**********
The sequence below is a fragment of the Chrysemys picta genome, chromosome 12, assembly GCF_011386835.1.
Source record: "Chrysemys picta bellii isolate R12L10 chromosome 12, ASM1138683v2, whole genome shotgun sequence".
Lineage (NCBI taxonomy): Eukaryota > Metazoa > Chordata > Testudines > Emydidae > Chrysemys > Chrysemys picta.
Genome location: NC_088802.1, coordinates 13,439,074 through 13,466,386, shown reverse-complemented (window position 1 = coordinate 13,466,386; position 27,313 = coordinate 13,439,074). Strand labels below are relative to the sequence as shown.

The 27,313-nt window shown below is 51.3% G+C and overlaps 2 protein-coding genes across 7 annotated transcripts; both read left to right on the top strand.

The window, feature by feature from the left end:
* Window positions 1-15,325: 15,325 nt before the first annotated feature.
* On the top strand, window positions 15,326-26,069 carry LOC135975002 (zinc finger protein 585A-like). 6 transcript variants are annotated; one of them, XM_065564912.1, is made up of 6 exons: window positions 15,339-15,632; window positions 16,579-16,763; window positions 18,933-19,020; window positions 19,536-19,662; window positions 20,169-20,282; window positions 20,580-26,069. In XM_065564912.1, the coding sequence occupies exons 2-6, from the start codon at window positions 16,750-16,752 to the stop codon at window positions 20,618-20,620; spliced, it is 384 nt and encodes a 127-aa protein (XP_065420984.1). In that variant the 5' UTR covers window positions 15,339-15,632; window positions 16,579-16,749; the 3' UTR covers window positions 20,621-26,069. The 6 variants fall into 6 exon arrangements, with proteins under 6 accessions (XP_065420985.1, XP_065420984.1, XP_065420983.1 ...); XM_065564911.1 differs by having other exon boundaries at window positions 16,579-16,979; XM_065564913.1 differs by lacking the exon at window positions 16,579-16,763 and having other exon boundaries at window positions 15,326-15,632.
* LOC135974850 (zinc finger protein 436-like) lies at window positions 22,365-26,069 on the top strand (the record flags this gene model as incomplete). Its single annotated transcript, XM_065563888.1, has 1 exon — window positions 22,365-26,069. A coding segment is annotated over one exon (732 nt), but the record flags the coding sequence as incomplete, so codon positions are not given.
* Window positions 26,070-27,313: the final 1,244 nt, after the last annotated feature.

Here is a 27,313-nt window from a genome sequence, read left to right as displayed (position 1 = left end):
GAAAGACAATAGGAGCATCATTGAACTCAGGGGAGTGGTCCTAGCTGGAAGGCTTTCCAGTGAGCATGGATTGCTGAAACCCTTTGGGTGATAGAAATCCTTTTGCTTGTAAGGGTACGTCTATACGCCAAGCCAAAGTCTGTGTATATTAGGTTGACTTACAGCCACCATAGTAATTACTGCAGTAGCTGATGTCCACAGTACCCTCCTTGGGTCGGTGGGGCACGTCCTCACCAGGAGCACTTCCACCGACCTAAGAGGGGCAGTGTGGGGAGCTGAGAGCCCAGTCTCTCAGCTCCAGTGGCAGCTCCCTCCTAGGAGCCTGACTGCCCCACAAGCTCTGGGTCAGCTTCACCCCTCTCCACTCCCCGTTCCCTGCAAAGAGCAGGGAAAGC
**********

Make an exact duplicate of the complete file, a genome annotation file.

The sequence below is a fragment of the Chrysemys picta genome, chromosome 12, assembly GCF_011386835.1.
Source record: "Chrysemys picta bellii isolate R12L10 chromosome 12, ASM1138683v2, whole genome shotgun sequence".
Lineage (NCBI taxonomy): Eukaryota > Metazoa > Chordata > Testudines > Emydidae > Chrysemys > Chrysemys picta.
Genome location: NC_088802.1, coordinates 13,439,074 through 13,466,386, shown reverse-complemented (window position 1 = coordinate 13,466,386; position 27,313 = coordinate 13,439,074). Strand labels below are relative to the sequence as shown.

The 27,313-nt window shown below is 51.3% G+C and overlaps 2 protein-coding genes across 7 annotated transcripts; both read left to right on the top strand.

The window, feature by feature from the left end:
* Window positions 1-15,325: 15,325 nt before the first annotated feature.
* On the top strand, window positions 15,326-26,069 carry LOC135975002 (zinc finger protein 585A-like). 6 transcript variants are annotated; one of them, XM_065564912.1, is made up of 6 exons: window positions 15,339-15,632; window positions 16,579-16,763; window positions 18,933-19,020; window positions 19,536-19,662; window positions 20,169-20,282; window positions 20,580-26,069. In XM_065564912.1, the coding sequence occupies exons 2-6, from the start codon at window positions 16,750-16,752 to the stop codon at window positions 20,618-20,620; spliced, it is 384 nt and encodes a 127-aa protein (XP_065420984.1). In that variant the 5' UTR covers window positions 15,339-15,632; window positions 16,579-16,749; the 3' UTR covers window positions 20,621-26,069. The 6 variants fall into 6 exon arrangements, with proteins under 6 accessions (XP_065420985.1, XP_065420984.1, XP_065420983.1 ...); XM_065564911.1 differs by having other exon boundaries at window positions 16,579-16,979; XM_065564913.1 differs by lacking the exon at window positions 16,579-16,763 and having other exon boundaries at window positions 15,326-15,632.
* LOC135974850 (zinc finger protein 436-like) lies at window positions 22,365-26,069 on the top strand (the record flags this gene model as incomplete). Its single annotated transcript, XM_065563888.1, has 1 exon — window positions 22,365-26,069. A coding segment is annotated over one exon (732 nt), but the record flags the coding sequence as incomplete, so codon positions are not given.
* Window positions 26,070-27,313: the final 1,244 nt, after the last annotated feature.

Here is a 27,313-nt window from a genome sequence, read left to right as displayed (position 1 = left end):
GAAAGACAATAGGAGCATCATTGAACTCAGGGGAGTGGTCCTAGCTGGAAGGCTTTCCAGTGAGCATGGATTGCTGAAACCCTTTGGGTGATAGAAATCCTTTTGCTTGTAAGGGTACGTCTATACGCCAAGCCAAAGTCTGTGTATATTAGGTTGACTTACAGCCACCATAGTAATTACTGCAGTAGCTGATGTCCACAGTACCCTCCTTGGGTCGGTGGGGCACGTCCTCACCAGGAGCACTTCCACCGACCTAAGAGGGGCAGTGTGGGGAGCTGAGAGCCCAGTCTCTCAGCTCCAGTGGCAGCTCCCTCCTAGGAGCCTGACTGCCCCACAAGCTCTGGGTCAGCTTCACCCCTCTCCACTCCCCGTTCCCTGCAAAGAGCAGGGAAAGC